Then one night, after five or six years of writing my own creative writing assignments, I woke, and as if in a trance, I crept downstairs and started to write a story. Right there, pajama-clad and sitting in the dark with the very heavy, very bulky laptop that required floppy disks, not only did I know I wanted to be a story-writer, I knew I needed to be a story-writer.
With this weird and inexplicable need propelling me, I started writing really amazingly amazing stories. I am not kidding: these stories were amazing. I was an amazing-story writing machine. All the many thousands of novels I had read in my life had taught me how to write. It was like magic! You just had to write what you knew, and I knew stuff!
Just a month or so into my story-writing amazingness, I started submitting these very stories to a few small publications: The New Yorker, The Atlantic, a few others of that ilk. When I got cordial “no thank you” responses, I figured the fiction editors were probably as joyless as the college professor who had tried to teach me about Jacques Dairydaaaahhh. Or as batty as my God-loving English teacher. In other words, the problem was they, not I.
As the months passed however, and more and more “no thank you’s” arrived in the mail, I started to wonder if, in fact, it was I, rather than they.
Going back to reread and reexamine my amazing stories, I felt myself flush with shame. The clarity that comes with time and distance revealed that these stories were not amazing. They were not even stories! They were descriptions of characters and scenes. There was no conflict. The characters wanted nothing. And the plots were so weird! I wrote a story where a guy blankets himself like a burrito on his therapist’s sofa and vanishes into thin air. And I sent it to The New Yorker!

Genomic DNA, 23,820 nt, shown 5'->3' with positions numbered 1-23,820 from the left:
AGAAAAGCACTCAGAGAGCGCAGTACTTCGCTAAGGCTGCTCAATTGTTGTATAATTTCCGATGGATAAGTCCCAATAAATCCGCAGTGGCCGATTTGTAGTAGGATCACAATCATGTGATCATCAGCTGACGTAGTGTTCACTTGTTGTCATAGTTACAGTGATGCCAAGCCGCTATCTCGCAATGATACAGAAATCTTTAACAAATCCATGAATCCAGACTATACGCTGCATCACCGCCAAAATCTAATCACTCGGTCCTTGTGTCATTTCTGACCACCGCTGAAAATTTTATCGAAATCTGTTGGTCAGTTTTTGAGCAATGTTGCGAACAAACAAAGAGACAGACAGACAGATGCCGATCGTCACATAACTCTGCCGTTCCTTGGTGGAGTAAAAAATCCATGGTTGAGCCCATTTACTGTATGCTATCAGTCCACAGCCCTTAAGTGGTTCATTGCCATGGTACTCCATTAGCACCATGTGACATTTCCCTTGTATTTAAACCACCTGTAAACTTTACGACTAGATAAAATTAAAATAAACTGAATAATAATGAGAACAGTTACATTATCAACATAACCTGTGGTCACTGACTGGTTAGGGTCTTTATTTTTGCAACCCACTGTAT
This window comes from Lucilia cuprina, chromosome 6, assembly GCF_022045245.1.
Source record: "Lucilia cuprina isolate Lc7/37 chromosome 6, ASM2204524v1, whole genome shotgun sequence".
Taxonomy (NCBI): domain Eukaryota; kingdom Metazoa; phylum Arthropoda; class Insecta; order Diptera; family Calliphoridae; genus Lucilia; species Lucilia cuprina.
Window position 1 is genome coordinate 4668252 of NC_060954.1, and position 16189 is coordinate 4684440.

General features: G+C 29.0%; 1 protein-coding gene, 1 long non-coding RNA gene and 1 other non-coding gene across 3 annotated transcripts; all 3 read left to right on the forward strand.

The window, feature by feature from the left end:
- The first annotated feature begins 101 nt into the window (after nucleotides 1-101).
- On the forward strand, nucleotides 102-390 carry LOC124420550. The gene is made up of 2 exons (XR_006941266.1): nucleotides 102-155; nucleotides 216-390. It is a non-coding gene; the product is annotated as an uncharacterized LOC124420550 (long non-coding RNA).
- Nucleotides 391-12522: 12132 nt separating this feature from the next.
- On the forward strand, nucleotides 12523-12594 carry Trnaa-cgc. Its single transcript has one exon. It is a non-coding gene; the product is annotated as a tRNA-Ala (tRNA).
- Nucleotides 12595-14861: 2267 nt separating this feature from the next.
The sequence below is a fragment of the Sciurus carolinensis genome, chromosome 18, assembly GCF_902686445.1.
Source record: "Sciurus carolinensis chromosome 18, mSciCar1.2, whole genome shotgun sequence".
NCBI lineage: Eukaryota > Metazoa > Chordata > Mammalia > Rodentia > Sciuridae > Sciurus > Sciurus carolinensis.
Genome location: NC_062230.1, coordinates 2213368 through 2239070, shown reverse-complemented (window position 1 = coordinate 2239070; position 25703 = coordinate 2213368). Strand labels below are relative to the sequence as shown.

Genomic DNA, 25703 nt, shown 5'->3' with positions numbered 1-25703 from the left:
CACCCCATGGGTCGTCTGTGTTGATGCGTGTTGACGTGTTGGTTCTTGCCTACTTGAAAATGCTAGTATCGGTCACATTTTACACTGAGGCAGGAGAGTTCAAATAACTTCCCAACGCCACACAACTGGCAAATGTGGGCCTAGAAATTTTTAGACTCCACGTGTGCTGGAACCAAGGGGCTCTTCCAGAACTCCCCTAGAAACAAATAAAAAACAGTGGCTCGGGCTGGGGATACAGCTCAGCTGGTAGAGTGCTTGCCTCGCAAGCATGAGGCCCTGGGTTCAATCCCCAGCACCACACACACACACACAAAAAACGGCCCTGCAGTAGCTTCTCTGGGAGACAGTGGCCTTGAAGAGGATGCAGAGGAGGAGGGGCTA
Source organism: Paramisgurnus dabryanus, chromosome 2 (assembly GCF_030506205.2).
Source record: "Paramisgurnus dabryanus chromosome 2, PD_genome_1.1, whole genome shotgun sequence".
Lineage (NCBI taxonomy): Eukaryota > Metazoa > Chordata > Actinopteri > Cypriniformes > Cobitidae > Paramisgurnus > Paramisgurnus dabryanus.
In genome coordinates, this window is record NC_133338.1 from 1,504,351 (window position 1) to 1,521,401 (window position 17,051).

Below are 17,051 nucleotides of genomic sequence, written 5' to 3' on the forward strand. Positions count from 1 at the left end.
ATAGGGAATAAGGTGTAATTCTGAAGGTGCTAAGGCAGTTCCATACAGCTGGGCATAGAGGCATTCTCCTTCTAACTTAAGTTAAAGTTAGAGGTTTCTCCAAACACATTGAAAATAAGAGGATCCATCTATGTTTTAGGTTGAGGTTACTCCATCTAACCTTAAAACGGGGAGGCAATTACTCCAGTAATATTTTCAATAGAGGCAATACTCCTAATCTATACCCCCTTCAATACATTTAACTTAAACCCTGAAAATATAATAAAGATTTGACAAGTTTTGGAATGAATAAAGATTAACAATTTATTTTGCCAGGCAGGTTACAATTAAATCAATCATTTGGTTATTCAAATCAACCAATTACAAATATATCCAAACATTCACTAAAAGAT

I added Regret and Overwhelm to the Grief Stages and thus began my journey through the Twelve
Ten Stages of Writing-Related Grief. I wallowed and wandered, at every stage popping M&Ms into my pie hole, until Chaucer’s words finally saved me: And gladly wolde he lerne, and gladly teche.
Yes! I thought. I wolde gladly teche myeself story-writing just as I had gladly taughte myeself essay-writing!
But as I wrote and wrote and wrote, I had yet another epiphany: I still didn’t understand what a story was. I could pick a story out of a line-up, but I didn’t know how to teach myself to write one.
And gladly wolde she lerne, and gladly wolde she fynd sumone else to teche her.
Yes. I needed to find a teacher who could teach me how to write.
Stephen King, as luck would have it, was available. As was Anne Lamott, James Scott Bell, Donald Maass, and David Corbett. Priscilla Long, Robert McKee, Lisa Cron and John Truby. All by way of craft books.
I practiced. I studied. I practiced. I gave up. I ate chocolate. I returned to the craft books and my computer and my chocolate. I studied. I bought a lighter computer. I threatened to give up again and again. Again and again I realized I couldn’t give up. I read more craft books. I practiced. And on and on.
Now I have a very light computer, and I still study the craft of fiction. I still look for wise writer-teachers who can school me in the art of p-a-c-ing. CONFLICT. Narrative voice. Pantsing and Plotting. Narrative stance. Narrative perspective. Story StRuCtUrE. Scene b-b-b-beats. The ♥desires♥ of a character. The importance of butt-in-chair. The importance of a good critique partner. The importance of hope, humility, and hanging in there.
Coulde I teche ye ta writ a storey? No indeede, naught now.
But maebe sumdae?
Aye, maebe sumdae.
Your turn! How and where have you learned the craft of writing? Which instructors have you “hired” via craft books and how have they been useful? If you’ve been in a traditional MFA program, will you share how those professors and classes helped you improve?
Thank you for reading and sharing, dear WU’ers.
Photo complements of Flickr’s Elusive Muse.